No, sorry, I don’t play that. In my book, motivation needs to be internal. I was not about to slip into a lifelong pattern of bribing my child into doing what he should have in the first place.

I am, however, not averse to blackmail. I informed my son that unless his attitude and his effort markedly improved, he would be spending the summer doing make-up schoolwork with me. And this child is no fool–he knows I’m a tougher task-masker than any third grade teacher.

Within 48 hours I got a call from the school praising his miraculous improvement.

Good for them. Not so good for me.

Because now, my son transferred his passive resistance strategies to the home front. Homework that should have taken 20 minutes a night stretched into two hours as he complained about having to do it, then claimed he didn’t know how to do it.

So I broke another cardinal rule of parenting. I showed my son his IQ and standardized test scores. I showed him where he ranked in the national percentiles. I told him I had scientific proof that he damn well could do the work and I expected him to–no excuses.

And then I reminded him he’d been invited to join his ballet school’s pre-professional program next fall. He’s very excited about it. But if he thinks he’s going to be taking four classes a week with these kinds of study habits, he’d better think again. The only way I’d sign him up for the intensive was if he proved he could get his work done in the amount of time allotted.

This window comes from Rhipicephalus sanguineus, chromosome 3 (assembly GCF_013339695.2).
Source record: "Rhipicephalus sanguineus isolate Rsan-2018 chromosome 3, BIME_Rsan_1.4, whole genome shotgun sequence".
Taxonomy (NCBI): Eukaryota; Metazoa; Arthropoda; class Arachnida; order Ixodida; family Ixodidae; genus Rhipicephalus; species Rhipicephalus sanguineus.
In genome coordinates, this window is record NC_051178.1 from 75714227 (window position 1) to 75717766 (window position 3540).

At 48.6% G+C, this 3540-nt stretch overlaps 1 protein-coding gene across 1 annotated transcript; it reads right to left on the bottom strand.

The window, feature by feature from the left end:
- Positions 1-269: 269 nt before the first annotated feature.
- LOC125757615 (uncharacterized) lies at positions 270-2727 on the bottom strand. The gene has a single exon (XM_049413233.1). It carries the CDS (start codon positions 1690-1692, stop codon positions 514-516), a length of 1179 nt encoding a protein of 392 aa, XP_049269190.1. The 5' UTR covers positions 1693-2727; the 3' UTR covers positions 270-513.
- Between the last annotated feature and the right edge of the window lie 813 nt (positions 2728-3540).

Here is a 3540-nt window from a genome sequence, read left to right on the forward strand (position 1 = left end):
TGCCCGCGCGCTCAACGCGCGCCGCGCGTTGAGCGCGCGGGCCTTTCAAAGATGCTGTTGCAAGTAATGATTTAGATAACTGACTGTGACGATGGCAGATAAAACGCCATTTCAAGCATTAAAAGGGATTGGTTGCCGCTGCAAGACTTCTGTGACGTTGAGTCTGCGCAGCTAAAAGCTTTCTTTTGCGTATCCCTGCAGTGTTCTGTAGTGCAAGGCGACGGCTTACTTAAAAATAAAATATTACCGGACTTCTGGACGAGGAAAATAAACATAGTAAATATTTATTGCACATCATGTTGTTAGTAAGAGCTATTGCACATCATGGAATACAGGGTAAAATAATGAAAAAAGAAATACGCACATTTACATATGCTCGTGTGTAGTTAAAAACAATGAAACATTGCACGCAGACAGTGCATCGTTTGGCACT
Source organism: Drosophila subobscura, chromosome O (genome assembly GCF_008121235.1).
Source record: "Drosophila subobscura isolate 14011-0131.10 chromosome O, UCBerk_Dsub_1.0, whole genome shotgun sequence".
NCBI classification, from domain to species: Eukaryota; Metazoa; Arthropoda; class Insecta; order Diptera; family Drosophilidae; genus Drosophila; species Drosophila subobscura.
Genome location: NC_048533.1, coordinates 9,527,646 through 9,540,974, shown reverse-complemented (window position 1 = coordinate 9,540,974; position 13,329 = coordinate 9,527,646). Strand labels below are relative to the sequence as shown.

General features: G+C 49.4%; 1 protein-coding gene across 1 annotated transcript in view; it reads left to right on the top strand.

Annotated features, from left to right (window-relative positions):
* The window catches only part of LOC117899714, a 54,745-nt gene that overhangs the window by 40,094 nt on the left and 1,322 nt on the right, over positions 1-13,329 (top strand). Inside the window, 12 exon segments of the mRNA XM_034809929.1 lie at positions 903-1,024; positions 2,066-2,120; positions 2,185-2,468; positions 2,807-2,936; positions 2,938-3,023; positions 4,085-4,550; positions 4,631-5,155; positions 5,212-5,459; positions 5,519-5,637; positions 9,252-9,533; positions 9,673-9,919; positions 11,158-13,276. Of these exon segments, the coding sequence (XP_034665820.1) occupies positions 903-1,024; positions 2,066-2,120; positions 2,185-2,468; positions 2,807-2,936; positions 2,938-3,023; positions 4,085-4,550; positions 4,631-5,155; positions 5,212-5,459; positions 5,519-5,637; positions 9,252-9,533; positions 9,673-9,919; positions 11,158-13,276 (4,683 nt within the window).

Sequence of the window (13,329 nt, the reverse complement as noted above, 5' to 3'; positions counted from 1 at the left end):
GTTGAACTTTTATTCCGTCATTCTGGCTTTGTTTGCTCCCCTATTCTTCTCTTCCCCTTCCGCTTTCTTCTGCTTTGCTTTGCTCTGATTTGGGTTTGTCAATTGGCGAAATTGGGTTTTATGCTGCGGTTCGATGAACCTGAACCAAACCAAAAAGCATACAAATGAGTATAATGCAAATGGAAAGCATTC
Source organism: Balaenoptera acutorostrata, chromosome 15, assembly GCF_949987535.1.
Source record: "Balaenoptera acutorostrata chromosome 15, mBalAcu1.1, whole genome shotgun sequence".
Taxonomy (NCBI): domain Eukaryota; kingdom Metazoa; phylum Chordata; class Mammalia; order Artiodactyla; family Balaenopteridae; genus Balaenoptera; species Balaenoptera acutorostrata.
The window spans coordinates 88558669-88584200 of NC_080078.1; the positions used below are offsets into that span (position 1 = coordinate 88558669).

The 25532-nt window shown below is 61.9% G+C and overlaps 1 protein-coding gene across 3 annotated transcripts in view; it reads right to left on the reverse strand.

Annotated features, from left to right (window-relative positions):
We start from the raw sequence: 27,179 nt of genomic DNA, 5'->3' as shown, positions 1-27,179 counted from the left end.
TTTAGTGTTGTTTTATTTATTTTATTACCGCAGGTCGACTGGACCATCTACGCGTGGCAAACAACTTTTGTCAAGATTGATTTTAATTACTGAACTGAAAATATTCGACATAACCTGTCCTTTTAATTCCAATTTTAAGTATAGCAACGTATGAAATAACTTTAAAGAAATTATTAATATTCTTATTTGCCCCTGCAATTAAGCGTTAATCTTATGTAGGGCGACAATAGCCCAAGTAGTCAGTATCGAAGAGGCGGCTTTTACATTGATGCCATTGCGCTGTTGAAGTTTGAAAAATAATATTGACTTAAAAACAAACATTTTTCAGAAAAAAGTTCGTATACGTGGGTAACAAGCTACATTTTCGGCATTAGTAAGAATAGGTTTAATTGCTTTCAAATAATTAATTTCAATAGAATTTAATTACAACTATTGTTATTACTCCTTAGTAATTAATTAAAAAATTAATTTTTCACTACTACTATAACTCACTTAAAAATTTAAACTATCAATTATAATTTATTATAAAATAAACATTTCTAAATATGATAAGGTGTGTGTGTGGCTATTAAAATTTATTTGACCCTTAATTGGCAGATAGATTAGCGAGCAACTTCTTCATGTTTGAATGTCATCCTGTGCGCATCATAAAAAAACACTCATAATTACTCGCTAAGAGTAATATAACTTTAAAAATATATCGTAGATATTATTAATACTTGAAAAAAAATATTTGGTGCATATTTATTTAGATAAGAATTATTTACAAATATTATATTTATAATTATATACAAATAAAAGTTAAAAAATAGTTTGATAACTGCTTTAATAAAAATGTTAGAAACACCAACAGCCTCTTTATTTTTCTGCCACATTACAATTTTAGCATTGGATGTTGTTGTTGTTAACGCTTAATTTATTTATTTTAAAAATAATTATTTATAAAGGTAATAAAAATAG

What do you know? He stared getting his work done in the amount of time allotted.

Seeing how passionate my son is about his non-school activities–in addition to ballet, he’s been teaching himself to program computers in Scratch and Python; he also fences competitively and builds complicated contraptions out of household spare parts–and knowing that he goes to a very structured, traditional, hard-core academic school, well-meaning friends have inquired, “Don’t you think he would be happier in a progressive environment?”